Lochside Distillery Profile by Mark Davidson – Scotch Whisky History

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1957 – 1992


By Mark Davidson (The Jolly Toper)

Whisky can be a bit like time travel or at least a door into the past. When we take a sip what we taste has usually spent around ten years in a cask. How the spirit tastes on the day it entered the wood is normally far removed from what we experience coming out upon maturation. The time in the barrel moulds the bold spirit into a rounded and elegant creature – like the caterpillar and the butterfly via the chrysalis. The craft of the producer, nature’s blessings from the fields and forests working with water and the magic of yeast create one of life’s true pleasures – The Dram: a simple recipe but a wonderful creation. As we open the bottle our senses are treated through aromatic delicacies and tantalizing tastes. When the whisky comes from a still which is long cold or even completely vanished this experience can be particularly special if a tad frustrating in its poignancy.

So it is with Lochside. Travelling up the east coast of Scotland can be a sad trip for whisky lovers. History records hundreds of operations stretching back centuries, some producers have disappeared from memory as they would have operated covertly, away from taxation and before branding. Other lost distilleries can still be visited – Glen Esk, like Lochside, a Montrose resident is still mostly structurally intact despite last producing thirty years ago. Others, like North Port down the coast in Brechin, are practically obliterated – again like Lochside. Further north Glenury-Royal and Glenugie are also ghosts, however the spirit of these past prizes live on in bottles, pictures and stories. Some more elusive examples of past producers, like the Aberdonian Strathdee, are beyond first hand living memory and the chance to taste these distant drops of distiller’s delight must surely be gone.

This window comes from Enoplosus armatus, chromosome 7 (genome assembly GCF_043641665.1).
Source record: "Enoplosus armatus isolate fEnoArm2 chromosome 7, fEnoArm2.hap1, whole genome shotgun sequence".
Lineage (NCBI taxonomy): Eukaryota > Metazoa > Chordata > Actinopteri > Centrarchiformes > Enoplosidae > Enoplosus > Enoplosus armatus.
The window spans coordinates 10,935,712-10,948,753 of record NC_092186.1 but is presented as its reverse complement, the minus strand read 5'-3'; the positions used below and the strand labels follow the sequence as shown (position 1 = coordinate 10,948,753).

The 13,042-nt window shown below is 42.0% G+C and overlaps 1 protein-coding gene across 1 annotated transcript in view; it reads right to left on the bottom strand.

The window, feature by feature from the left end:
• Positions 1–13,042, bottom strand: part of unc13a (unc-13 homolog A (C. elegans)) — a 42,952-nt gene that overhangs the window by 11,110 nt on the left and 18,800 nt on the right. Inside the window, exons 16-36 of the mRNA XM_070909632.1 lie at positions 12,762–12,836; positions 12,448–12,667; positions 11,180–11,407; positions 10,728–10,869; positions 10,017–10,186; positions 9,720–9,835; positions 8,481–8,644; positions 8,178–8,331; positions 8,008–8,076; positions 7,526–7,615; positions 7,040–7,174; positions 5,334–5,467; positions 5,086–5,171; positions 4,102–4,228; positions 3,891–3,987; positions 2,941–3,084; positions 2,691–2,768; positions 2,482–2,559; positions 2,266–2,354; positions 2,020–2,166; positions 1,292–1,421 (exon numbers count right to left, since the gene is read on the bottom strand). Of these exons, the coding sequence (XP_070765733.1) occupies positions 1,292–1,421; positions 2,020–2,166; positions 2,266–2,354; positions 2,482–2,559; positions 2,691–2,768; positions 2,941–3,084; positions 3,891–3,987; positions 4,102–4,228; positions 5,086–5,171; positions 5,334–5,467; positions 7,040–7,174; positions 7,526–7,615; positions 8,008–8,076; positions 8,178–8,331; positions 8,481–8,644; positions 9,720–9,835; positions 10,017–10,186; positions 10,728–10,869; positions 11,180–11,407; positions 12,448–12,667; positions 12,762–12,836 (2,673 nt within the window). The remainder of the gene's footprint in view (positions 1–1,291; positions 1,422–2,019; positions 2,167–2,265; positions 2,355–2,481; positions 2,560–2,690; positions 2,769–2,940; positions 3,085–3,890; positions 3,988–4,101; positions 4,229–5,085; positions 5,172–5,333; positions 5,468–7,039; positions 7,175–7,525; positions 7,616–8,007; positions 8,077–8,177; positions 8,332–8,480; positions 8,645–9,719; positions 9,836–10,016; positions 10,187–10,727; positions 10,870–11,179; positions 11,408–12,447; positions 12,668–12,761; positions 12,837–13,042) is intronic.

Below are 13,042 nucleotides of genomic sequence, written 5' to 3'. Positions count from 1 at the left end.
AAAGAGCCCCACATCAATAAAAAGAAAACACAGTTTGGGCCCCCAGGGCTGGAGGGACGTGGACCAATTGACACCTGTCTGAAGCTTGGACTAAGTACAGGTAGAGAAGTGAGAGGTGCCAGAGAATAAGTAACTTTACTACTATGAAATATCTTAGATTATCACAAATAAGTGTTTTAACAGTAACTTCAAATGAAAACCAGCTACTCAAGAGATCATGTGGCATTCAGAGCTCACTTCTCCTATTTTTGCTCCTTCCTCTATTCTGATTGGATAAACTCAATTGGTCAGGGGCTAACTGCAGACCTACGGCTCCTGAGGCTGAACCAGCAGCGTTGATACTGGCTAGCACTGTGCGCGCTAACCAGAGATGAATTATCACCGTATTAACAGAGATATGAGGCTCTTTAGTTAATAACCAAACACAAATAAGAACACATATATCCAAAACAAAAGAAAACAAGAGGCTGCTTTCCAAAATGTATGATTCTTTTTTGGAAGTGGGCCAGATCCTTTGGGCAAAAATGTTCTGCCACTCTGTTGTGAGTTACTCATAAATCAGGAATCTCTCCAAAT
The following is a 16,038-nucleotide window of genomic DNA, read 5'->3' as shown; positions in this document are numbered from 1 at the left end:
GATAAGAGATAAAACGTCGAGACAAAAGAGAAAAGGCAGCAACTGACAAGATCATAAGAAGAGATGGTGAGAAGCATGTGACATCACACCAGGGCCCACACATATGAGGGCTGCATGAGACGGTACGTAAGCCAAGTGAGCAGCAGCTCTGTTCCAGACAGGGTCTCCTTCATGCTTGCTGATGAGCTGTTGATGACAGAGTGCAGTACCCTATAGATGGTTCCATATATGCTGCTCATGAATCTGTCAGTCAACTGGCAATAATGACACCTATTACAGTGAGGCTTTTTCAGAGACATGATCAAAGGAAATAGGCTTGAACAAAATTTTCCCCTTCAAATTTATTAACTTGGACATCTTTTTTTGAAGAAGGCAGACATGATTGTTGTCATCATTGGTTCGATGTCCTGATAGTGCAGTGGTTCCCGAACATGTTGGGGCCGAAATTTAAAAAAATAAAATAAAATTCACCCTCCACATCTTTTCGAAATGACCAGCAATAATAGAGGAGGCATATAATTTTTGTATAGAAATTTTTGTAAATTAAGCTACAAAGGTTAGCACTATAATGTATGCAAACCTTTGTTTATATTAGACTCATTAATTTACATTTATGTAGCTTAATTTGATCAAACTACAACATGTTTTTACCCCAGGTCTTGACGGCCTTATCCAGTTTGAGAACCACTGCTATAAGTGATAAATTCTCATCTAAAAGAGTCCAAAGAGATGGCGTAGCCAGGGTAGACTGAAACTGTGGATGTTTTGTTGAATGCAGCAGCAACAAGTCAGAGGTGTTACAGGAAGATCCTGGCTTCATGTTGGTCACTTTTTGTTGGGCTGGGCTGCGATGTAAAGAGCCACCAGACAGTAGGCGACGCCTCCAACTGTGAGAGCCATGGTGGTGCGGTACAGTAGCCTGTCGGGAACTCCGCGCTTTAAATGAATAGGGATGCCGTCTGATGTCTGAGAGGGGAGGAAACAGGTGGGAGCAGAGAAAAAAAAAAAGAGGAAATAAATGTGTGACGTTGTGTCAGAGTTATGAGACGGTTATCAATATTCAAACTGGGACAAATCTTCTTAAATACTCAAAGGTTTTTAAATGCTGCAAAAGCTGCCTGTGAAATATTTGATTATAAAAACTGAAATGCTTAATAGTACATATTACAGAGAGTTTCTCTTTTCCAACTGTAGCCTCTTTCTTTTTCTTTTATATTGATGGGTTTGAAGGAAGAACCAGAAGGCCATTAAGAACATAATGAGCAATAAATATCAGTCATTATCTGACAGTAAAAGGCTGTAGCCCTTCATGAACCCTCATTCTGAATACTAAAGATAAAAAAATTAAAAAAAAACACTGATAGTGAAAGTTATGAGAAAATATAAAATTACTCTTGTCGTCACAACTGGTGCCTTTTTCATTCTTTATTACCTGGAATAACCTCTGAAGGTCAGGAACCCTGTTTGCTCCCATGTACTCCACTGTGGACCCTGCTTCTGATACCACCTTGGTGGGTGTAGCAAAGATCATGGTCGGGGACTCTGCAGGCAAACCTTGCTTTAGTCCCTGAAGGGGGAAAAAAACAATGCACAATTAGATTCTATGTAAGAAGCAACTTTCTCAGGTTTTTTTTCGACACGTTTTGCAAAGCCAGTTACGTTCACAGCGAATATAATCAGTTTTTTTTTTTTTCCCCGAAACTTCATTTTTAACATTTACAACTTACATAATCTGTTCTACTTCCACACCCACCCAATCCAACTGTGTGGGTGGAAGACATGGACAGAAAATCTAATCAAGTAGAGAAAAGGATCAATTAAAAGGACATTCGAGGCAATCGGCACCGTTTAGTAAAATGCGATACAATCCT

Let us consider the brief but bright tale of Macnab Distiller’s Lochside. As it happens our story turns out to have quite an international element. We’ll start with the son of a farmer from Newbury, Hampshire who moved as a child to Canada in 1904 with his family who got into ranching in the Calgary area. In his twenties he flew as a Lieutenant for the Canadian navy during World War One. During prohibition in the USA alcohol was smuggled either by sea or across the land border. Fortunes were made with more or less thought for those involved in the illegal traffic. From images of swashbuckling characters to the harsh reality of ruthless gangsters the subversive activity of enjoying a glass of hooch will remain one of the twentieth century’s more fascinating chapters of social history. Our man, Joseph William Hobbs (1881 – 1963), contributed to the saga by steaming over Lake Ontario in the good ship Littlehorn to deliver his midnight cargo. One bold adventure has him sneak 130,000 cases of Teachers from Antwerp to San Francisco via the Panama canal. Another vessel put to covert exporting use was ironically an old Canadian navy armed yacht which was renamed rather aptly “Moonlight Maiden”. His ships operated under the legitimate Vancouver based company Hobbs Bros. Ltd., although their main business was presumably disguised as shipping freight of a less suspect nature However the money went as quickly and easier than it came and after the economic slump of the early 1920s our hero returns to Britain with less than £1000 to start again having lost his fortune gained through his property and ship building interests. For example he was involved in the commissioning of the 22 storey Marine building in Vancouver which was not a financial success, costing $2.3M it was sold to the Guinness family for $900K with Hobbs losing most of his investment. 





Clearly Hobbs had a practical interest in shipping but his personal involvement often spilled over to a passion for the vessels themselves. Having had several ships in his private fleet over time perhaps his pride and joy was ’Ocean Mist’ 280 gross tonnage, 125 foot long capable of just over 10 knots. This chapter of Hobbs’s story is no less engaging and colourful than most others.